This is a letter to Charles Hurwitz, CEO of Maxxam Corp., which owns part of the Headwaters Forest, the largest stand of unprotected ancient redwoods on Earth. The federal and state governments have tentatively agreed to buy 7,500 acres of the Humboldt County forest for $380 million.

Dear Mr. Hurwitz:

Maybe 30 years ago, I was on one of my first band tours. We were in the Pacific Northwest, between somewhere in Washington and some other where in Oregon. The road took us to the lip on a ridge, from where we could see around us for many miles in all directions. To the west, we could see a weather front moving high clouds in from the Pacific. To the north and south, where the front came parallel with us, we could see a mist rising up from the forested foothills all around us, and when this mist joined with and seeded the clouds passing overhead it turned to rain and snow, which then fell on the mountains to our east. Scientists call this regular phenomenon evapo-transpiration. I wish you could have seen it.

It was breathtaking to behold, but as we watched, we had a firm realization that we were witnessing something even more beautiful than our eyes could ever take in. We saw how the rain falls to Earth, where it mixes with sun, soil and air; and there rises the grandest of all life forms - the forest, awesome in its size and complexity. the forest, in turn, holds the moisture until the next storm front comes through, when again the mist will rise, the clouds will seed, and rain will fall. Life causes life. Heaven and Earth dance in this way endlessly, and their child is the forest.

And so there we were, epiphanously watching that grandest and most glorious dance of life - of which we are just a tiny part - awed by a magnificence without beginning, without end...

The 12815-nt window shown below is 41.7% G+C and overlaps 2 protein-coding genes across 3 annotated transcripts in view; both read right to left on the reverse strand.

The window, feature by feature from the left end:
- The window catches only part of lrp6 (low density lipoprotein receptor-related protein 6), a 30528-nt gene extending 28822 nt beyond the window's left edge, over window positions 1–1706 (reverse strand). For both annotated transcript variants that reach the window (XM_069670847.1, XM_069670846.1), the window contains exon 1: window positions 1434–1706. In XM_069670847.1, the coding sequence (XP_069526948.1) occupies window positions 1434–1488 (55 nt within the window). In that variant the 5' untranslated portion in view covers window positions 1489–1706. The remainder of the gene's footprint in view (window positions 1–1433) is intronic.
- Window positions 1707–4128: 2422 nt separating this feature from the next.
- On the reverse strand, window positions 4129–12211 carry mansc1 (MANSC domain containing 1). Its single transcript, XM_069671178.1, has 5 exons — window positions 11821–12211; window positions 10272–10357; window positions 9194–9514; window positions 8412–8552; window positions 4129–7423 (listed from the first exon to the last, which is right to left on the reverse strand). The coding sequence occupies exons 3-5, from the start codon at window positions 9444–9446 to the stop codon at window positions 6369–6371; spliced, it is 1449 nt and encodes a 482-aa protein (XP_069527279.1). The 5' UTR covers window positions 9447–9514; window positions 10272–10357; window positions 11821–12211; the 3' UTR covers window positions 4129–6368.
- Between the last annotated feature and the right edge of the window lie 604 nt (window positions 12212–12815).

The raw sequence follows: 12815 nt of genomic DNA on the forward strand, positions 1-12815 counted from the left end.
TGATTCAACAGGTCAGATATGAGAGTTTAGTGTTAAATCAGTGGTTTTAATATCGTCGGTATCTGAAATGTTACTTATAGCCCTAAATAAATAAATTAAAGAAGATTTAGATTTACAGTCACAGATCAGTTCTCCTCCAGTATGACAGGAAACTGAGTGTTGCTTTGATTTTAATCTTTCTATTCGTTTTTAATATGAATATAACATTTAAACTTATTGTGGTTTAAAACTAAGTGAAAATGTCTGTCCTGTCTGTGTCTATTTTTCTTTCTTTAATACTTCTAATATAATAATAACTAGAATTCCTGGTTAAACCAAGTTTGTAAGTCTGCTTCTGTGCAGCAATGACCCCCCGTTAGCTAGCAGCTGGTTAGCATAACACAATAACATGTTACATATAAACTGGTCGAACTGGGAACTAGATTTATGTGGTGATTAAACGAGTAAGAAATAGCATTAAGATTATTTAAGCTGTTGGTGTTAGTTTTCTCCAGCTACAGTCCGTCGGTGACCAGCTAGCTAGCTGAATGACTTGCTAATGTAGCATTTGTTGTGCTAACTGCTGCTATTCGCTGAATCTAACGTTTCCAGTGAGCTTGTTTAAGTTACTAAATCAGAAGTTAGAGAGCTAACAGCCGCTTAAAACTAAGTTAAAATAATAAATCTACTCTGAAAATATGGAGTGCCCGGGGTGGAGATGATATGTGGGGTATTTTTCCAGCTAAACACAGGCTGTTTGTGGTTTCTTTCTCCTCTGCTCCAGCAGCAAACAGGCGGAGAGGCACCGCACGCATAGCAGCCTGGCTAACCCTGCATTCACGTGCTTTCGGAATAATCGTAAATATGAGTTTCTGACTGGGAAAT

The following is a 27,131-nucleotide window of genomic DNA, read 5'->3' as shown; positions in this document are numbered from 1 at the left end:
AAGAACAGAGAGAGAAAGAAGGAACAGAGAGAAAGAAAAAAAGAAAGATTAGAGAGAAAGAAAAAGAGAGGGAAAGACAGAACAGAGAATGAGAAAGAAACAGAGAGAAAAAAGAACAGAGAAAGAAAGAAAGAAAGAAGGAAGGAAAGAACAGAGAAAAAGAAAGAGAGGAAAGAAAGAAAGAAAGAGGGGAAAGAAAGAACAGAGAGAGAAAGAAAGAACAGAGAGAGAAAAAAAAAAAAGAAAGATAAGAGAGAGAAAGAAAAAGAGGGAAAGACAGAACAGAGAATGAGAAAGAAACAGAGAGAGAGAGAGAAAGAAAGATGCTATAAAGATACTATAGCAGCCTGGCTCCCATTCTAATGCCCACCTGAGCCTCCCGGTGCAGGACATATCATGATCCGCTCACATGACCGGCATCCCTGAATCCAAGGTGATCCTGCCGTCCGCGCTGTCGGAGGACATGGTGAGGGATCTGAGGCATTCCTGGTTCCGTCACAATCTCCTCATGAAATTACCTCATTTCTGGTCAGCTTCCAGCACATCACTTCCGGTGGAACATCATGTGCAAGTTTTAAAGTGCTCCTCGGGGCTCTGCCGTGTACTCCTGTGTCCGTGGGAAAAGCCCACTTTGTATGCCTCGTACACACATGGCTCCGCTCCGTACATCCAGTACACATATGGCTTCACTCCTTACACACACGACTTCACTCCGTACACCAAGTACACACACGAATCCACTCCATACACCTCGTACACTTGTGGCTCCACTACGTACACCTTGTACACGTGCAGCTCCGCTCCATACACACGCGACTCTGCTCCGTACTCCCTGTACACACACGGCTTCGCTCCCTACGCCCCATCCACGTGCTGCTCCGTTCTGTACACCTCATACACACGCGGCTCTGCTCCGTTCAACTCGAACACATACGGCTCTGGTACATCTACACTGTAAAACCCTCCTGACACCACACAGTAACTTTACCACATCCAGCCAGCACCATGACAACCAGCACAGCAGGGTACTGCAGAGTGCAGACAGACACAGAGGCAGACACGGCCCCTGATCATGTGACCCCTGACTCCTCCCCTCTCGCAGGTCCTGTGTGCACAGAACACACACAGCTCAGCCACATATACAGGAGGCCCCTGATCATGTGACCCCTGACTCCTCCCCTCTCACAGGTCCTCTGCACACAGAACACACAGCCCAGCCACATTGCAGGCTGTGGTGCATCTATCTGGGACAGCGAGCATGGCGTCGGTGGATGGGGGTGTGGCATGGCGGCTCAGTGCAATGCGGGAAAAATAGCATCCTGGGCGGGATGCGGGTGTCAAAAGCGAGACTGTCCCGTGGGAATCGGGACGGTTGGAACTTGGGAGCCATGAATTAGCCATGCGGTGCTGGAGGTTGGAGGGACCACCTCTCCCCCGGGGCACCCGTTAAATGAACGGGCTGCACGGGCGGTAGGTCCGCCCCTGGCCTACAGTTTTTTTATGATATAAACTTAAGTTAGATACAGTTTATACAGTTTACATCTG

Until a couple of years later, when we were making the same trip, and we came to the same place, but the forest was gone; now the land lay bare. The same weather patterns move through, but now no mist rises up to seed the clouds, and the rain no longer falls so much on the mountains to the east. I was still pretty young, but it seemed altogether wrong to me that we should destroy something so big, so far beyond our understanding. What unimaginable arrogance!

I also realized then and there that weather is a life form as well. So is the Earth. Our culture tends to overlook this because they are far too big to understand or control, but our Native American forbearers knew quite well when they turned their gaze to the sky that they were looking at the face of God. They knew that below their feet lay the mother-goddess Earth. They knew that heaven and Earth are our grandparents, and that we are children of the forest; it was there our species originated.

Now you own, and intend to destroy, the last and best of these ancient forests. Like Shakespeare's Shylock, you have a legal right to extract your pound of our mother's flesh, in board feet. But the legality doesn't make it right; not nearly. This policy toward our environment is disastrous. And so, we the people of the society you live among, must call on you to stop this practice. Can you hear us?

Do the right thing. Sell to the American people the 60,000 acres that make up a sustainable, viable forest at a reasonable price, or just give it to us. You can afford it, even benefit by it. The goodwill you'll generate from such an act will come back to you many times over.

Perhaps you should go and sit for a while in one of your clear-cuts, and think this over as you listen to the desolate sound of the wind as it blusters unhindered past your ears, bereft of the trees that once tamed it. Then go and spend some time in the magnificence of the ancient forest you plan to destroy and perhaps you will hear that voice much older, wiser, deeper and gentler than ours - it's there.

I hope to hear back from you soon on this.

Respectfully, Bob Weir

[Bob weir was a rhythm guitarist and vocalist for the Grateful Dead for 30 years, and now leads a band called Ratdog. He has been an environmental activist with a special interest in rain forest and forestry issues for more than a decade.]

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